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Title: Behaviour of trace metals in sea-ice brine and microalgae: reconstructing the Antarctic sea-ice environment
Author: Hendry, K. R.
Awarding Body: University of Oxford
Current Institution: University of Oxford
Date of Award: 2007
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Abstract:
The extent of sea-ice and its interactions with biological and physical processes in the Southern Ocean play a key role in regulating atmospheric greenhouse gases, such as carbon dioxide, over glacial-interglacial timescales. Understanding how sea-ice influences these processes is essential for our understanding of recent climate change and for modelling of future climates. Much of our insight into past climates originates from the use of geochemical proxies, which relate to environmental parameters such· as temperature, salinity, pH and carbonate chemistry. The stable isotope and trace metal compositions of foraminiferal calcite are widely used, and of diatom opal to a lesser extent, as palaeothermometers and palaeonutrient indicators. However, these geochemical proxies are complex and exhibit multiple controls, resulting in apparently conflicting interpretations. In particular, we need to improve our understanding of the influence of sea-ice and low temperatures on these microalgae. The objective of this thesis is to investigate the impact of seasonal sea-ice on trace metals and geochemical proxies as part of a larger, three year field campaign of water and sediment sampling off the West Antarctic Peninsula. This thesis demonstrates tl1e key roles played by the Southern Ocean sea-ice environment in the availability of trace metals over a range of timescales. On a seasonal timescale, changes in populations during the intense high latitude summer blooms influence algal trace metal requirements and uptake. On annual and interannual timescales, sea-ice influences stable isotop.e and trace metal uptake by foraminifera and diatoms. Finally, processes within meltwater zones significantly influence past nutrient and freshwater budgets from centennial to glacial-interglacial timescales.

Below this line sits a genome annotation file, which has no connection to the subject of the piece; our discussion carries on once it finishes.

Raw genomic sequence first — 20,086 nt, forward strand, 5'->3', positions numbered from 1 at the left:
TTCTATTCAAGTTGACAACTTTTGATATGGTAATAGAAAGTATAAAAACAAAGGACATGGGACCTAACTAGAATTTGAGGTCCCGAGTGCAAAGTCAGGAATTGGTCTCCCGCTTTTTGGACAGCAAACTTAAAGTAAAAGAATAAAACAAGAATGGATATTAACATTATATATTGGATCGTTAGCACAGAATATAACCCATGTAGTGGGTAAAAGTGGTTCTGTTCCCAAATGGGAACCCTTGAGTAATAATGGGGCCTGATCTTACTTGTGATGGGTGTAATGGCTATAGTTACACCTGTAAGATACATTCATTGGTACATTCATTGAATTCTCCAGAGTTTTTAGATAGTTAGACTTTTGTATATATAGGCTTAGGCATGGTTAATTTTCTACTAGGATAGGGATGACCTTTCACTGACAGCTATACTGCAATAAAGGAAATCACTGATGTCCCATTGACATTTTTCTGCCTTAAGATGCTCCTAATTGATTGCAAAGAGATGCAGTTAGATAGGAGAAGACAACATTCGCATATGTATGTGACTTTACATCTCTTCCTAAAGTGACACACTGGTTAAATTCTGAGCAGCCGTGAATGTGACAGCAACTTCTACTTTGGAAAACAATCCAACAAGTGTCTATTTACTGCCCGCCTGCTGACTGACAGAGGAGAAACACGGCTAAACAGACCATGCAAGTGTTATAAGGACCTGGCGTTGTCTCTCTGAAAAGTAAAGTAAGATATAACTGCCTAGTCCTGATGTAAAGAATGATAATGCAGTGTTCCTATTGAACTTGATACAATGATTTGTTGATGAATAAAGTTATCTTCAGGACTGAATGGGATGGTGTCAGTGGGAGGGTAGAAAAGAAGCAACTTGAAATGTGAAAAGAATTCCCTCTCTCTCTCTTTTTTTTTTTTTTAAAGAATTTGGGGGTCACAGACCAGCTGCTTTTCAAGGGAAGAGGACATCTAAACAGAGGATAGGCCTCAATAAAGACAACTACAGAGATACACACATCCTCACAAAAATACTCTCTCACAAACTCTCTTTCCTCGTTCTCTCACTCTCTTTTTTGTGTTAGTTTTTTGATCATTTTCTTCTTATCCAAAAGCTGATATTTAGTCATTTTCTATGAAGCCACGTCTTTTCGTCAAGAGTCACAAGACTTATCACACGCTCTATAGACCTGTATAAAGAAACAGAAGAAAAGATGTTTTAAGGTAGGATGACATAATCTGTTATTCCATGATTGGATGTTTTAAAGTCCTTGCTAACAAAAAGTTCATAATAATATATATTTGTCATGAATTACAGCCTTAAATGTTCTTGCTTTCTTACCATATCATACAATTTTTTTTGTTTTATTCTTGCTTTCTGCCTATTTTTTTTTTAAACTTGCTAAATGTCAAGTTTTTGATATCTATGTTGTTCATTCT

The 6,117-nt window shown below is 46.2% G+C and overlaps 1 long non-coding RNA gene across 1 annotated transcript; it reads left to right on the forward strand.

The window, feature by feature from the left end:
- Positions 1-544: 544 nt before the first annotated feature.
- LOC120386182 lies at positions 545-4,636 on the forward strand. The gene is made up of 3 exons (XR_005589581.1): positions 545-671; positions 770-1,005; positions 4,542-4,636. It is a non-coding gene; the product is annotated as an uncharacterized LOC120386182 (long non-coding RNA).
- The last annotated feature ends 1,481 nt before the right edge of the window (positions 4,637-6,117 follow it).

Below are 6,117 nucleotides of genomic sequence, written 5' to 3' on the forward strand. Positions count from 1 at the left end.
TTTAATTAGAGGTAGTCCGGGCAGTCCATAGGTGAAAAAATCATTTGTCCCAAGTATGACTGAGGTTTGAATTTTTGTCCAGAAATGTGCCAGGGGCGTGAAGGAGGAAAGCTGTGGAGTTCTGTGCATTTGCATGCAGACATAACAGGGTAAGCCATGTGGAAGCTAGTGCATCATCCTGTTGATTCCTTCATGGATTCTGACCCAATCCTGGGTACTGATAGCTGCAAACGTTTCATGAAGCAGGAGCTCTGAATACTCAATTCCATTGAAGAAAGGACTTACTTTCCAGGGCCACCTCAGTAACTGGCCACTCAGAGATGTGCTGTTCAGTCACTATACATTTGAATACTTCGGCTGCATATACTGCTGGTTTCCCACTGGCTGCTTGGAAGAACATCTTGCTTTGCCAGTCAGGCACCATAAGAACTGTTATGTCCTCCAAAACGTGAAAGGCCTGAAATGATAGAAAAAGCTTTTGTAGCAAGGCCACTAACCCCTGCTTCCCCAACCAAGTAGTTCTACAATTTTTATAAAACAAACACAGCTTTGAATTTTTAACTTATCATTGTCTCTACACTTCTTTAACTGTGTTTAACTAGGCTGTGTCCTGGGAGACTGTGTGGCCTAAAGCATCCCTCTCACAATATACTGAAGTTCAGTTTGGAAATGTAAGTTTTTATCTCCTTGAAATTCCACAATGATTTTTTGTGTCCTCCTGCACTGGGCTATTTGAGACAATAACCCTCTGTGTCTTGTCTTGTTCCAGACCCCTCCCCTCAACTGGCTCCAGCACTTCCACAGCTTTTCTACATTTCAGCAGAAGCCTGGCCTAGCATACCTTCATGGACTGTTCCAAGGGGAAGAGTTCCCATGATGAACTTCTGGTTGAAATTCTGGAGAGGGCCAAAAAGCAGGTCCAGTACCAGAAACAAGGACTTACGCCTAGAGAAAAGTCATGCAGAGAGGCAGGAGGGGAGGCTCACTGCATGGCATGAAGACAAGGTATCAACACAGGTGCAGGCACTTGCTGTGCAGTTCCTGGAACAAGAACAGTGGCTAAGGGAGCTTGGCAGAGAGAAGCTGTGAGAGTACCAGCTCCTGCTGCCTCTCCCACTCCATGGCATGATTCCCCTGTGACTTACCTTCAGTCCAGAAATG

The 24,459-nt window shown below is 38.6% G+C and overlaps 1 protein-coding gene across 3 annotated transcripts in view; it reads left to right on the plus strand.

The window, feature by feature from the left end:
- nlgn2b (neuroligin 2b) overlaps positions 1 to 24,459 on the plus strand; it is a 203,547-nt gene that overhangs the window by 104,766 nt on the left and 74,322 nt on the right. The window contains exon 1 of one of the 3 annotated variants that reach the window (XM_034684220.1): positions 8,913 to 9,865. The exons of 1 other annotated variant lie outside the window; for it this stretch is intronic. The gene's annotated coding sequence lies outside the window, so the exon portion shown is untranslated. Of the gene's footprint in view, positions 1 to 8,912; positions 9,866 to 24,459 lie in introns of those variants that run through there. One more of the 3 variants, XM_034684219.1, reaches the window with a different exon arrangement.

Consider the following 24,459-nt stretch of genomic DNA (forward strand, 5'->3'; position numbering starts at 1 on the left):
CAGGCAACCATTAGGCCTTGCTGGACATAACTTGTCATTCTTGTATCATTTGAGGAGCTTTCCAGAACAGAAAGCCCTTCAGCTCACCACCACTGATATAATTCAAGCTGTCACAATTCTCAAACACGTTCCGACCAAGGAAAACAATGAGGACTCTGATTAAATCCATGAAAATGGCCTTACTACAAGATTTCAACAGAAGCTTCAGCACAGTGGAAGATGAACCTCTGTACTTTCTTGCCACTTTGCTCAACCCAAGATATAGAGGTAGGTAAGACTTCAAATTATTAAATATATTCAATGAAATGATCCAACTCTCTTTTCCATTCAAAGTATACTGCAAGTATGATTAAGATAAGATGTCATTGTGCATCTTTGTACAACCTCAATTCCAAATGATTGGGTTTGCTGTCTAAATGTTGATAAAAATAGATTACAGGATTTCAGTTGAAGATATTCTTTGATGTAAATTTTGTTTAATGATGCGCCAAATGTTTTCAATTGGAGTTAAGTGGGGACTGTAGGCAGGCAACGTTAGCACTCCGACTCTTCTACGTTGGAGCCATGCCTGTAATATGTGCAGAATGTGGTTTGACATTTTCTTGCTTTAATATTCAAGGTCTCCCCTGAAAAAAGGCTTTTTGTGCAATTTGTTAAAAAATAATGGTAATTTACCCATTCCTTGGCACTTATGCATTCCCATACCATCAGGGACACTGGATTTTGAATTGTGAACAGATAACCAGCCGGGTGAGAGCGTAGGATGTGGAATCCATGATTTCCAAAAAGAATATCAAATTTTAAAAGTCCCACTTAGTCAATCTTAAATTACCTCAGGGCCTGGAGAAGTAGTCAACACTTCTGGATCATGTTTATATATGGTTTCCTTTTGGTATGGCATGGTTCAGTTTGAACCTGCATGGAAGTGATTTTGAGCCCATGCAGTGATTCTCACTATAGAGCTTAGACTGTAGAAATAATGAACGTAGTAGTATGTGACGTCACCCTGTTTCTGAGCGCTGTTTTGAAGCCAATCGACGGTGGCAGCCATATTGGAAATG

Supervisor: Not available Sponsor: Not available
Qualification Name: University of Oxford, 2007 Qualification Level: Doctoral
EThOS ID: uk.bl.ethos.491532  DOI: Not available
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